There have always been communes, such as the Israeli kibbutzim, but they have usually failed, mainly because of free-rider problems. If wages are uniform, shirkers flourish; also, incentives to undergo training that would increase the value of one's output are blunted. Thus we read in the New York Times article of August 27 mentioned by Becker that "Mr. Varol was born on a kibbutz in the far north, but he left at 18. He is at peace in his new home, but bitter about the past. 'My parents worked all their lives, carrying at least 10 parasites on their backs,' he said. 'If they'd worked that hard in the city for as many years, I'd have had quite an inheritance coming to me by now.'"Yet, curiously, Varol's "new home" is one of the 30 percent of Israel's 250 or so kibbutzim that, accordingly to the Times article, remain genuine communes--that is, with collective ownership and equal wages, though the collective raising of children has probably been abandoned. (Curiously, Varol's kibbutz--Ein Ha-Shofet--was named in honor of Justice Brandeis, shofet being the Hebrew word for judge.) In trying to weaken the bond between parents and children, the founders of the kibbutz movement, echoing Plato, who in his sketch of an ideal communist state in the Republic had advocated the communal rearing of children, were acknowledging that parents' instinctual desire to advance their children was inconsistent with communal equality.
The kibbutz movement is almost a century old, and it is more remarkable that 30 percent of the kibbutzim are still communist than that 70 percent are not, although the Times article does not indicate the percentage of the total kibbutz population that lives in those "classic" communist kibbutzim or how complete their commitment to the kibbutz ideal actually is. An even more durable example of voluntary collectivist living that comes to mind is found in the Catholic monasteries and convents--and notice that it is too is founded on a realization that family ties are inimical to communal ordering. A kind of private quasi-collectivism persists in poor, disordered, or anarchic societies in which tribes and clans exercise functions that governments perform in wealthy societies.
The kibbutzim were founded as collective farms in a pre-mechanized agricultural economy. Because they were small, because the skill and effort of each of the members of a kibbutz could be readily observed and evaluated, because (really the same point) there was little specialization, because the danger posed by the surrounding Arab population created a strong sense of mutual dependence among kibbutz members, because many immigrants to what is now Israel did not have good employment options, and because of the mysterious Jewish enthusiasm for communist and socialist movements, free-rider problems could be contained, and so the "classic" kibbutzim, unlike most voluntary communes, and without the religious backing of Catholic monasticism, flourished for generations. Even so, kibbutzniks were never more than 7 percent of the Jewish population of Palestine. As the extraordinarily favorable conditions for voluntary collectivism waned, it was inevitable that the classic kibbutz system would fade.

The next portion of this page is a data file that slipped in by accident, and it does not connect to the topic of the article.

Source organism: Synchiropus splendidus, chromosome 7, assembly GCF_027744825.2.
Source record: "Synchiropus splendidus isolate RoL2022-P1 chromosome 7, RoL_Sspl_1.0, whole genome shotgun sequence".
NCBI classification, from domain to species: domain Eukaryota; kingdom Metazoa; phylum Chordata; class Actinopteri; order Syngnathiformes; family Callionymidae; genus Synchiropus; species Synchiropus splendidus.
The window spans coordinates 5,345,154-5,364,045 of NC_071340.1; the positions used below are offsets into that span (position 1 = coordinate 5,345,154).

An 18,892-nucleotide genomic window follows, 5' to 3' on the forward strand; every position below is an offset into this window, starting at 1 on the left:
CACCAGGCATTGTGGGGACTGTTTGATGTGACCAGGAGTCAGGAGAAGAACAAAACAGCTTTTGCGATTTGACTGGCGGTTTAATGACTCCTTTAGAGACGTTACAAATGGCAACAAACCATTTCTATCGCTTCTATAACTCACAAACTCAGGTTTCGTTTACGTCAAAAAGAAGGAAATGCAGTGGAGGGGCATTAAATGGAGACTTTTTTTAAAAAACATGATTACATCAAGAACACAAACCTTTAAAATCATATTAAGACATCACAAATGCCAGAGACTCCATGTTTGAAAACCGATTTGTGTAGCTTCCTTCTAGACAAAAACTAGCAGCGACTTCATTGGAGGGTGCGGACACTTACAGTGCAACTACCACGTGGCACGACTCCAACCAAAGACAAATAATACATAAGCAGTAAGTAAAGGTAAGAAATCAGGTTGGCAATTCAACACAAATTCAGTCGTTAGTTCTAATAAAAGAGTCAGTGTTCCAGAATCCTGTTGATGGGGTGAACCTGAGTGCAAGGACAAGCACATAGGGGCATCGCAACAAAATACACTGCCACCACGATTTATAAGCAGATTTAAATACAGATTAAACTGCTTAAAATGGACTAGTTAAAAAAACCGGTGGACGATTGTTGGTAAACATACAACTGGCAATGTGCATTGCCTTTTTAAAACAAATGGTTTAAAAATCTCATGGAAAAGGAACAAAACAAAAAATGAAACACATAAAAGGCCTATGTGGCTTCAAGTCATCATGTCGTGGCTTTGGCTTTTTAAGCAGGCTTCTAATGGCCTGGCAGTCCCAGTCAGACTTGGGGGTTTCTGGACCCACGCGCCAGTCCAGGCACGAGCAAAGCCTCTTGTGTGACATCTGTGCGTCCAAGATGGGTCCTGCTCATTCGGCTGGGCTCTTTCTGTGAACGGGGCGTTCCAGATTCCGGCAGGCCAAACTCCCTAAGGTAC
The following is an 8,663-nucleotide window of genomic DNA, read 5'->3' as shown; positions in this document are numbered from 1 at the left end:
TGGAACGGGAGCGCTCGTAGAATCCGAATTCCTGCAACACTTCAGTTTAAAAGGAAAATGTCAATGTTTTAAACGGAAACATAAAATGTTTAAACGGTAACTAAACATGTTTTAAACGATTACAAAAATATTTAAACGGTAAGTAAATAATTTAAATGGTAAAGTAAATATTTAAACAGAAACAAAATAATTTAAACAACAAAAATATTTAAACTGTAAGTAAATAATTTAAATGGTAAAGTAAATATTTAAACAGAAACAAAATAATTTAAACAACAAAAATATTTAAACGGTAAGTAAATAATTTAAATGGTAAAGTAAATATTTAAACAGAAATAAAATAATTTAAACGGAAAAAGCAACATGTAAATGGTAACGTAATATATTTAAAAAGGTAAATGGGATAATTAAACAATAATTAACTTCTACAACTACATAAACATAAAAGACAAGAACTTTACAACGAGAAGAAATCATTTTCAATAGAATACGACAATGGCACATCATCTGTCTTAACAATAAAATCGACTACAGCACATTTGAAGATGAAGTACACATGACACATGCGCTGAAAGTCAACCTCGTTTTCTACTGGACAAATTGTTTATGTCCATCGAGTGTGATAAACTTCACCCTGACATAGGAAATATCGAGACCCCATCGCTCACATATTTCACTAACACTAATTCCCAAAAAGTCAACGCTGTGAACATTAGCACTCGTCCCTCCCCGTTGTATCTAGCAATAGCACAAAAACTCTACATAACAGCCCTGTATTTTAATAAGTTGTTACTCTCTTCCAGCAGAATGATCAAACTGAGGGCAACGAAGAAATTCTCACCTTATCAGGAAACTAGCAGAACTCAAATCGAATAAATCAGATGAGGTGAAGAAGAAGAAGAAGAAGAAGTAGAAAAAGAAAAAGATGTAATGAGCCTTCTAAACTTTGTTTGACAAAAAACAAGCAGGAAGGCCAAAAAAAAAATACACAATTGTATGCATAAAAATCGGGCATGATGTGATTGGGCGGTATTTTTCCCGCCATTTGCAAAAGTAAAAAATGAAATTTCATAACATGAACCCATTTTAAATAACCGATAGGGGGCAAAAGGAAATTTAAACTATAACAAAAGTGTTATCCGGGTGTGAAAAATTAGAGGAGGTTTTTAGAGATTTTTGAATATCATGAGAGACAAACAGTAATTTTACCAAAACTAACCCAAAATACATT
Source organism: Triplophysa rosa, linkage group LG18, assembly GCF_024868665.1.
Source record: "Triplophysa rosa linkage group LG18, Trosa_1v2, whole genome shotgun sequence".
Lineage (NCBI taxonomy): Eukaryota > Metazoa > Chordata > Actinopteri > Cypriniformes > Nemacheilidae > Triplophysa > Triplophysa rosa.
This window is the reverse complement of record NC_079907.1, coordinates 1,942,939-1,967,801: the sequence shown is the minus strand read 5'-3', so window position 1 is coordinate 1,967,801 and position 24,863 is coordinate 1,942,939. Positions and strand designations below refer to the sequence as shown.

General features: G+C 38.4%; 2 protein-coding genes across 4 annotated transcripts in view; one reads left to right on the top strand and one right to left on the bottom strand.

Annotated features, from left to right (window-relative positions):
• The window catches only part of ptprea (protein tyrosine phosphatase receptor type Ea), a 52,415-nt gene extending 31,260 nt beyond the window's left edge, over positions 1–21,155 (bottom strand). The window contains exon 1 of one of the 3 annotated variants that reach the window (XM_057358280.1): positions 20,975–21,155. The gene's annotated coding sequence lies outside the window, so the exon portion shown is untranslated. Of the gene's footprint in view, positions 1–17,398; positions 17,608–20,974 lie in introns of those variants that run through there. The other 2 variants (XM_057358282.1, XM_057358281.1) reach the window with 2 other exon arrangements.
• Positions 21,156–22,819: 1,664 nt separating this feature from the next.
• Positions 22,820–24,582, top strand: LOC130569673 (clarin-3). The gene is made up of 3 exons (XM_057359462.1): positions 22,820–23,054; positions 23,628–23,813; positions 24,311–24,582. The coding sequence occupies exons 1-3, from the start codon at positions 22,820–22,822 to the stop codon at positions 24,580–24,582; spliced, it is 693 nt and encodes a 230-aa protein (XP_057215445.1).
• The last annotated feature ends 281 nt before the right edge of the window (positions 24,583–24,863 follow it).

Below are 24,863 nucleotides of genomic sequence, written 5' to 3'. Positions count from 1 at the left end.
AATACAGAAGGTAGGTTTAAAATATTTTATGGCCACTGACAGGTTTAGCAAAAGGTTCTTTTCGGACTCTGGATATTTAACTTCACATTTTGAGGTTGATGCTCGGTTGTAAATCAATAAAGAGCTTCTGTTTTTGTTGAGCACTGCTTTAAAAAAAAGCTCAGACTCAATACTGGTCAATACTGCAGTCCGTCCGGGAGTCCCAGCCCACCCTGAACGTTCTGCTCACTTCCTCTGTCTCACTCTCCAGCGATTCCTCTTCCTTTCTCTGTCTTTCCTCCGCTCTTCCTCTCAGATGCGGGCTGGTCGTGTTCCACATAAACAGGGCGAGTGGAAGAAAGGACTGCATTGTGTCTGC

The kibbutz in its original collectivist form gives us a glimpse of pre-political human society. In a society in which there is no effective central government, as was essentially the situation of the Jewish community in Palestine until Israel gained statehood in 1948 (and even afterwards, in frontier regions exposed to Arab terrorism), smaller groups will form for self-defense and the provision of other public goods, such as social insurance. Collective ownership and wage equality are ways of protecting each member of the collective from economic and other vicissitudes; "from each according to his ability, to each according to his needs"--the communist slogan actualized in the classic kibbutz--is then a method of social insurance. The difference between the uniform wage that every worker receives and the below-average value of a particular worker's output because of age, infirmity, wounds, or sheer inability is in effect a transfer, in the nature of insurance proceeds, from the other workers. But it is less efficient than the forms of private and social insurance that arise when there is a government that can enforce property rights and thus enable industries such as the insurance industry to function, and that can provide social insurance out of tax revenues.
Probably, then, human beings have both collectivism and individualism in the genes, enabling us to adapt both to environments in which collectivism is welfare-promoting and environments in which individualism is welfare-promoting.